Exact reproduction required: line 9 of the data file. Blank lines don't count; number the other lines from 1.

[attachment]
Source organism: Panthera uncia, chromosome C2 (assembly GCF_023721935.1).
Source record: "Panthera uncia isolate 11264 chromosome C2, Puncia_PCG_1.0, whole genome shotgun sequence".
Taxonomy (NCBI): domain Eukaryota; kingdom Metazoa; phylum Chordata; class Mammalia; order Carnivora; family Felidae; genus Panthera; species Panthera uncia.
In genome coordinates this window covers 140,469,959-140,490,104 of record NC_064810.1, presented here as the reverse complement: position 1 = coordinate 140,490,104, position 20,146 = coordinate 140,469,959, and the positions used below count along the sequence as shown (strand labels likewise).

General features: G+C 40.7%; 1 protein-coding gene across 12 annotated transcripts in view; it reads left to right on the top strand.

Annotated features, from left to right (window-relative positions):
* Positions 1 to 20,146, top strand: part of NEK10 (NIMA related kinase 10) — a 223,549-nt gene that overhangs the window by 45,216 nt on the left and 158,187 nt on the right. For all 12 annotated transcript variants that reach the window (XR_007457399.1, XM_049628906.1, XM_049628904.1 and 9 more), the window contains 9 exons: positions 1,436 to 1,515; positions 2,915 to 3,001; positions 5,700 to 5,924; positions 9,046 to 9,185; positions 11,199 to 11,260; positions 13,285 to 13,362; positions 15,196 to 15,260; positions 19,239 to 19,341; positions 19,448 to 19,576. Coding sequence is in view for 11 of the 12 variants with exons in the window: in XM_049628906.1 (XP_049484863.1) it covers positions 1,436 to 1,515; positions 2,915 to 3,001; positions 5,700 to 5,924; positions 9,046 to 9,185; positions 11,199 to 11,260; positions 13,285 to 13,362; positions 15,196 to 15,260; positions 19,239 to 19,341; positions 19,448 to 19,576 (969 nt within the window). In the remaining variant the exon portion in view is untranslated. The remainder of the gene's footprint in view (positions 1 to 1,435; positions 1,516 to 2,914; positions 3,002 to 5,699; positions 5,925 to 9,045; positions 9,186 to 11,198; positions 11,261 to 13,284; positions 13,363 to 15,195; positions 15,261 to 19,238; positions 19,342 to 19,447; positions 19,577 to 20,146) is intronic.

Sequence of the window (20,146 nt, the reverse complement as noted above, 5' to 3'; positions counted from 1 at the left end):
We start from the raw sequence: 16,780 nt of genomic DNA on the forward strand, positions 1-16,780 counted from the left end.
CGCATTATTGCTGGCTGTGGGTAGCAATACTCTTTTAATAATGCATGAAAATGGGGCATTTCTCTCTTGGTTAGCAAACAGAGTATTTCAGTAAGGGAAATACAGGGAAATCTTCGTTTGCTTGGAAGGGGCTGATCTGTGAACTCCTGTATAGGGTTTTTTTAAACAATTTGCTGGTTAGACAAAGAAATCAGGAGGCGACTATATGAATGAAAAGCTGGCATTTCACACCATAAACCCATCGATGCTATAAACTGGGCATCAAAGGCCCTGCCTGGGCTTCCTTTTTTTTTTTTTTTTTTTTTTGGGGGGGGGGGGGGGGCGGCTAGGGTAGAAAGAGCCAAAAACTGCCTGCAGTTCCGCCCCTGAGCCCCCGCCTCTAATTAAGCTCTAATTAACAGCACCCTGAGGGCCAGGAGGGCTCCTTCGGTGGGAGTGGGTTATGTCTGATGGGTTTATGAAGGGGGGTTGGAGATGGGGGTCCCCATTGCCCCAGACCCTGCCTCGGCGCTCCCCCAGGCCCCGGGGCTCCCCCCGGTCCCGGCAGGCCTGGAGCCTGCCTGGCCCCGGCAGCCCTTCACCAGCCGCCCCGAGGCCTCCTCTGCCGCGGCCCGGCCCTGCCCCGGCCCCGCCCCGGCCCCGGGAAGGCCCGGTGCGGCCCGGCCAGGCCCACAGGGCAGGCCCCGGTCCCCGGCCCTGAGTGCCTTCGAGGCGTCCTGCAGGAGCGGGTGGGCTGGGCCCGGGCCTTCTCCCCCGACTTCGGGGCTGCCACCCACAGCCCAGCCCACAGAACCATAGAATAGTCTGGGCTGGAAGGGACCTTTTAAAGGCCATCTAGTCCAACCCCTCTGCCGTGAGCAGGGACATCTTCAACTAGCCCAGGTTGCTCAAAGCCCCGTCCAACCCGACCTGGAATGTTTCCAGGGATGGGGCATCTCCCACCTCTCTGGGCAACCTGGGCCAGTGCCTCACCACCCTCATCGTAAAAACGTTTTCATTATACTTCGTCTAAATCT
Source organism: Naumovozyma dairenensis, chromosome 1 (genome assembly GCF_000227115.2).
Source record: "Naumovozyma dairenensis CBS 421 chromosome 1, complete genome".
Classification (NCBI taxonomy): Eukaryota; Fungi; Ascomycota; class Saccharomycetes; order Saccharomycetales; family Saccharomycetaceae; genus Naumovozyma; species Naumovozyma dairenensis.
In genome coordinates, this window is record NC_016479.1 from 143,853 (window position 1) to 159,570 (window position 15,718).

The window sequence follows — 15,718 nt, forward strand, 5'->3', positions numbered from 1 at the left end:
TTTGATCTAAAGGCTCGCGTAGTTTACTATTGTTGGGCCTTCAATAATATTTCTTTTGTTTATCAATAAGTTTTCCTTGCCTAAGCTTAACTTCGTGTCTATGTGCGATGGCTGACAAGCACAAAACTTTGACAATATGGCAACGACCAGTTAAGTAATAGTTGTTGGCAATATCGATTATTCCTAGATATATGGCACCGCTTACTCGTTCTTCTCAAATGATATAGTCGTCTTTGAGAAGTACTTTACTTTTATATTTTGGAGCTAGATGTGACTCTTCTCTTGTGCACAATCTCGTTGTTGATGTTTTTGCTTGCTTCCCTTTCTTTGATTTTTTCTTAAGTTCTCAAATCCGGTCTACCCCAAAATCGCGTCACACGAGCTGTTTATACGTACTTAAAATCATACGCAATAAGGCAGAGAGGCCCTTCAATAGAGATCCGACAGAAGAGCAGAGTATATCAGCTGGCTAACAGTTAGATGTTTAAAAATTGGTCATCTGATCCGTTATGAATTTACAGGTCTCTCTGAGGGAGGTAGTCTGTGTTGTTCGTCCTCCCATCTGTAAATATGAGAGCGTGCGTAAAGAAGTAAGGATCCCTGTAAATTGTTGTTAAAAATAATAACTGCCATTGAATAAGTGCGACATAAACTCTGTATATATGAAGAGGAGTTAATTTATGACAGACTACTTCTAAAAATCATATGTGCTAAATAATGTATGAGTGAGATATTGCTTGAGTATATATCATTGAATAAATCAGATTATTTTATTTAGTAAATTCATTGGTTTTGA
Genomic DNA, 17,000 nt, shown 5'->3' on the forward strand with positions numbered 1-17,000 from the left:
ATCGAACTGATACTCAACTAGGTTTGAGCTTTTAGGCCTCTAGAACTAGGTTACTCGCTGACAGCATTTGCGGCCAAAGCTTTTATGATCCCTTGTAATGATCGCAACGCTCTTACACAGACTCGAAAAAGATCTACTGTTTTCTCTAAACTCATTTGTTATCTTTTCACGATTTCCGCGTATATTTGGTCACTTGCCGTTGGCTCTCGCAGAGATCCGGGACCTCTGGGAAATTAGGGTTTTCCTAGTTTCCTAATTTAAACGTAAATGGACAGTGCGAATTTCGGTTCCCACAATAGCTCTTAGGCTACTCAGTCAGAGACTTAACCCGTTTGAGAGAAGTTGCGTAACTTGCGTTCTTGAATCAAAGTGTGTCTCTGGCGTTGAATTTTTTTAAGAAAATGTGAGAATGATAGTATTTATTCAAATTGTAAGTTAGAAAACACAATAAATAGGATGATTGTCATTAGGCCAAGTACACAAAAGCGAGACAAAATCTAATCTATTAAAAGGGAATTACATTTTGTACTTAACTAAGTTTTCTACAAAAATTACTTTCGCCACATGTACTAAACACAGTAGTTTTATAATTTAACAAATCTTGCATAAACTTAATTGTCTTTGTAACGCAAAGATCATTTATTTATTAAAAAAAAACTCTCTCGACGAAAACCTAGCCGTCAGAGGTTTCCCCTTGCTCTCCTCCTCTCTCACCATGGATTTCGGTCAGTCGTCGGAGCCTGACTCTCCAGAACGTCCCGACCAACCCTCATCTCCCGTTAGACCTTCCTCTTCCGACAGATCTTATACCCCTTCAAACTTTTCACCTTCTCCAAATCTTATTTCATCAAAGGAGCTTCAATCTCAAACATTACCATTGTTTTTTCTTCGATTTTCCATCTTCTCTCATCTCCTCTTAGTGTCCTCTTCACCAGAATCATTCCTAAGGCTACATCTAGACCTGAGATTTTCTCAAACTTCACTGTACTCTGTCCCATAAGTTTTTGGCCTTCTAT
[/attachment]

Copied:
We start from the raw sequence: 16,780 nt of genomic DNA on the forward strand, positions 1-16,780 counted from the left end.